This is the poster I have printed above the desk in my office.
In the last few years I’ve developed the belief that unless I’m a little bit scared I’m not pushing myself – I’m not trying hard enough. Pushing yourself outside of your comfort zone is so important. All of my greatest achievements personally and professionally have come after pushing myself through some kind of fear. A little bit of fear is often the first sign you’re really onto something great.
Well done to Gavin Aung Than and his comic series Zen Pencils for capturing this and so many other motivating stories and quotes so well and thank you for helping to motivate me every day.
I know some very organised people. The kind of people who have written, categorised and filed notes for practically every conversation they’ve ever had, who plan their meals a month in advance or have their tax returns ready to go on July 1 every year.
I am not one of those people.
As much as I would love to have one of those people on every project I work on the reality is if you’re not naturally an “organiser” you have to find a way to be one or the quality of your projects will suffer.
Typically I’ve worked in creative industries or community organisations where creative or empathic types who have wonderful energy and interesting ideas struggle to manage the complexity of the projects they need to run to make to make it happen.
The way that I manage this for myself is excessive calendaring. There’s not an important deadline without 4-5 calendar alarms set to remind me. One of the best things about the digital age is the plethora of ways you can remind yourself of the really important deadlines. You can receive phone, email, desktop notifications for almost everything – the key is to make your calendar inescapable and knowing what will motivate you.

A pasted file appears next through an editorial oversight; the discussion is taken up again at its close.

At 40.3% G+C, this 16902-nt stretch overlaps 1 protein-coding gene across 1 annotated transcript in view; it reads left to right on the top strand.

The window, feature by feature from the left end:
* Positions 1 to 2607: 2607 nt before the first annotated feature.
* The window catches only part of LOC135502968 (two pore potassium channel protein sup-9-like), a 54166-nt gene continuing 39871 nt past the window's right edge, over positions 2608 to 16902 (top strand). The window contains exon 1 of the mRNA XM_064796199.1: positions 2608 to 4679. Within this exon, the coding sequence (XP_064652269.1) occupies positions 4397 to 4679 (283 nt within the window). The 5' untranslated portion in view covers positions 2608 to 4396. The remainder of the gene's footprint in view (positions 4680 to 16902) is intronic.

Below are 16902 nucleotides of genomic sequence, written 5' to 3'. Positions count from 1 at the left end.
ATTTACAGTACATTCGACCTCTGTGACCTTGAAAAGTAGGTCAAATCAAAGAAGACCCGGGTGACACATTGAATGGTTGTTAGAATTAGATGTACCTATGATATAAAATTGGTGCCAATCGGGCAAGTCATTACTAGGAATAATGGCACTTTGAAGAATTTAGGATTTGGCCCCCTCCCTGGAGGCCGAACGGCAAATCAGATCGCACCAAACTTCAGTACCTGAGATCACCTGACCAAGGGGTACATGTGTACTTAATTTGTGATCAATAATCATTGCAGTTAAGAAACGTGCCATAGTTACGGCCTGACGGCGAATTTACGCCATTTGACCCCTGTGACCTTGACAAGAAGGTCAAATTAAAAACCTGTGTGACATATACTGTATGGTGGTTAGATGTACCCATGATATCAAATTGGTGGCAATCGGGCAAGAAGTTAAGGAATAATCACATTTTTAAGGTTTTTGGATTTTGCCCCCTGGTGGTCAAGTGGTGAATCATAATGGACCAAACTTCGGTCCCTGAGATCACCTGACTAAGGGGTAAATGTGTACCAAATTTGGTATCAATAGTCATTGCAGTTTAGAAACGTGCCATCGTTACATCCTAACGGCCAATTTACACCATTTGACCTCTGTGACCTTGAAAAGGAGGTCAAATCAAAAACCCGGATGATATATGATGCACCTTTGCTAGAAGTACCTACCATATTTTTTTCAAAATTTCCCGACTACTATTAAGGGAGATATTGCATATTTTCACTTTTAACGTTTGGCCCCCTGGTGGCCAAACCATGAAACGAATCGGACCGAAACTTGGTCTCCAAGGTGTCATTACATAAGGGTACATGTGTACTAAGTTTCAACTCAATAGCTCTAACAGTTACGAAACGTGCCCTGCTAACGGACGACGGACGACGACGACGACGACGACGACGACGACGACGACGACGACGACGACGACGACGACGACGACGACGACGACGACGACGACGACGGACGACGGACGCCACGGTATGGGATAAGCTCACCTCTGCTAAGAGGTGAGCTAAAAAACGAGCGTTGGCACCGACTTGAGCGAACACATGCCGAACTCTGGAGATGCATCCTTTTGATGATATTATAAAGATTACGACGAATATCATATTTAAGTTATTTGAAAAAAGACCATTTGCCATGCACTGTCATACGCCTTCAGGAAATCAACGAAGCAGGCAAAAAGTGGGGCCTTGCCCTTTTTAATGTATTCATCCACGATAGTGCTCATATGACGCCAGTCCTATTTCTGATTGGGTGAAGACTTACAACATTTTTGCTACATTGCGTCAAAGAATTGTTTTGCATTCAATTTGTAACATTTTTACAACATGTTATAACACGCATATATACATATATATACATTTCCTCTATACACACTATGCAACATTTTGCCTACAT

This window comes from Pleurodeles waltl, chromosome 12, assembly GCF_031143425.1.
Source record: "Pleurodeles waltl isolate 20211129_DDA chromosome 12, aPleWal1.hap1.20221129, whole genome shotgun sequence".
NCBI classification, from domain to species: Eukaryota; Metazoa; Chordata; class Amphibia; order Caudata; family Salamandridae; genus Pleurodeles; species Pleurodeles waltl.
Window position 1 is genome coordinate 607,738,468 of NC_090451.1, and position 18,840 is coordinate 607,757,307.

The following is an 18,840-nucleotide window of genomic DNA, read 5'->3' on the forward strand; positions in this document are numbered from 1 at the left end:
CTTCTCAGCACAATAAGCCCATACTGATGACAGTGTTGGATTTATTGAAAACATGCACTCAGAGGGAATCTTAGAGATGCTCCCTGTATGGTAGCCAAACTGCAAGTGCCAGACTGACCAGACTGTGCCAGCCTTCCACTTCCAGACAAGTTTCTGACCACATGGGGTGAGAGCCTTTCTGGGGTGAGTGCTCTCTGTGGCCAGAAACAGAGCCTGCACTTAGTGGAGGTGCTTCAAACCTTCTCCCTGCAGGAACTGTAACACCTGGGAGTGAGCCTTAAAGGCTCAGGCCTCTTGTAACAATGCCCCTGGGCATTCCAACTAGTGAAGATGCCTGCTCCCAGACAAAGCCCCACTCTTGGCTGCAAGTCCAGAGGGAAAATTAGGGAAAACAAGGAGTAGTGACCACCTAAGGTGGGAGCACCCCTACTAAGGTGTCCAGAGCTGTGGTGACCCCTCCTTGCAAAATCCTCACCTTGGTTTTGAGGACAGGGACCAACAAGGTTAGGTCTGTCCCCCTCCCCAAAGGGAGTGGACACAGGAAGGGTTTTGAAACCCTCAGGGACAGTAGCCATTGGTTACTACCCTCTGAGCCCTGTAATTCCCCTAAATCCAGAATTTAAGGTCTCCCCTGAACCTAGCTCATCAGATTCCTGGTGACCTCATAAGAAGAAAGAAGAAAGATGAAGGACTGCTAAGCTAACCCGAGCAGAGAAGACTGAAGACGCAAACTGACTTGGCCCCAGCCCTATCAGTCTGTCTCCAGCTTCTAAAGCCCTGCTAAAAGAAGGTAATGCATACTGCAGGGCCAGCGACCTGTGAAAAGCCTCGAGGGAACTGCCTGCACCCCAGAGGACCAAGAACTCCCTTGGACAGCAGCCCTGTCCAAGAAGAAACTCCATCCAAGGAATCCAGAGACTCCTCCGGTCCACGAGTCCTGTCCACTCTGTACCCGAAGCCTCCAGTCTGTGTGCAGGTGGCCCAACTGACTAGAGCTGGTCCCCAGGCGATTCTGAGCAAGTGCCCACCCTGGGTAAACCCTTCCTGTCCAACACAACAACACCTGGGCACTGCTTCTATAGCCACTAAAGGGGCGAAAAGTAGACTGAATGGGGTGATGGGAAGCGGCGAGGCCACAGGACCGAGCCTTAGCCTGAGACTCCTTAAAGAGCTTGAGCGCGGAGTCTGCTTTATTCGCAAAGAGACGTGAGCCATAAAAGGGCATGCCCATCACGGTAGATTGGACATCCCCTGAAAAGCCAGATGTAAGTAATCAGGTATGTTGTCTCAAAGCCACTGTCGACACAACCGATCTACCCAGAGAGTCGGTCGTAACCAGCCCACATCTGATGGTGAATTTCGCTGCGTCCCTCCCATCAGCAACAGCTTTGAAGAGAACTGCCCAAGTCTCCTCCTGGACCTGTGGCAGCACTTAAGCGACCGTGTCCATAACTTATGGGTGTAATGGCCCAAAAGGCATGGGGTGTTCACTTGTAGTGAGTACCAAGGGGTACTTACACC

I’m a big fan of using Google Drive and Calendar when managing really complex projects or admin across teams. It’s super easy to share documents to collaboratively edit and to share important calendar items with other people who need to know.
I’ve also used project management software such as Basecamp, but have found significant issues with login fatigue – if you give people another account or pseudo social network to worry about it’s usually one of the first steps to disengaging them. I’ve found some level of success using Facebook groups (engaging people in a platform they actually use on a regular basis) and linking in with people’s existing email accounts for Google Drive features, but I must admit I’m being lured back to some of these options for larger projects.
Even if you don’t consider yourself an “organiser” there are great tools out there to help you be your creative/empathic best, but also to administrate projects well.
What do you use to manage your projects? I’d love to hear your tips and advice.
Picture from https://flic.kr/p/aBXjmx
Offices are horridly unnatural places. Research has consistently shown the negative impacts they can have on our health, our productivity and our creativity. I’m always conscious of what the office environment can do to myself and my coworkers, but the office is such a standard part of so many workplaces – what can you do to combat the mental rut of the office?
Not everyone has the luxury to do this, but one of my favourite methods to fight this is to go mobile. If I can get out of the office and set up in a nearby cafe for the day I often find I can achieve much more – and boost my productivity much more when I do get back to the office. An occasional change of environment is so important for my sanity, but even if you can’t completely change scenery I’ve also had success changing desks for a day or working from a different room.
Sometimes the smallest change in environment can make the biggest difference to escaping the mental rut. What works for you?
Imaged sourced from Phil Whitehouse.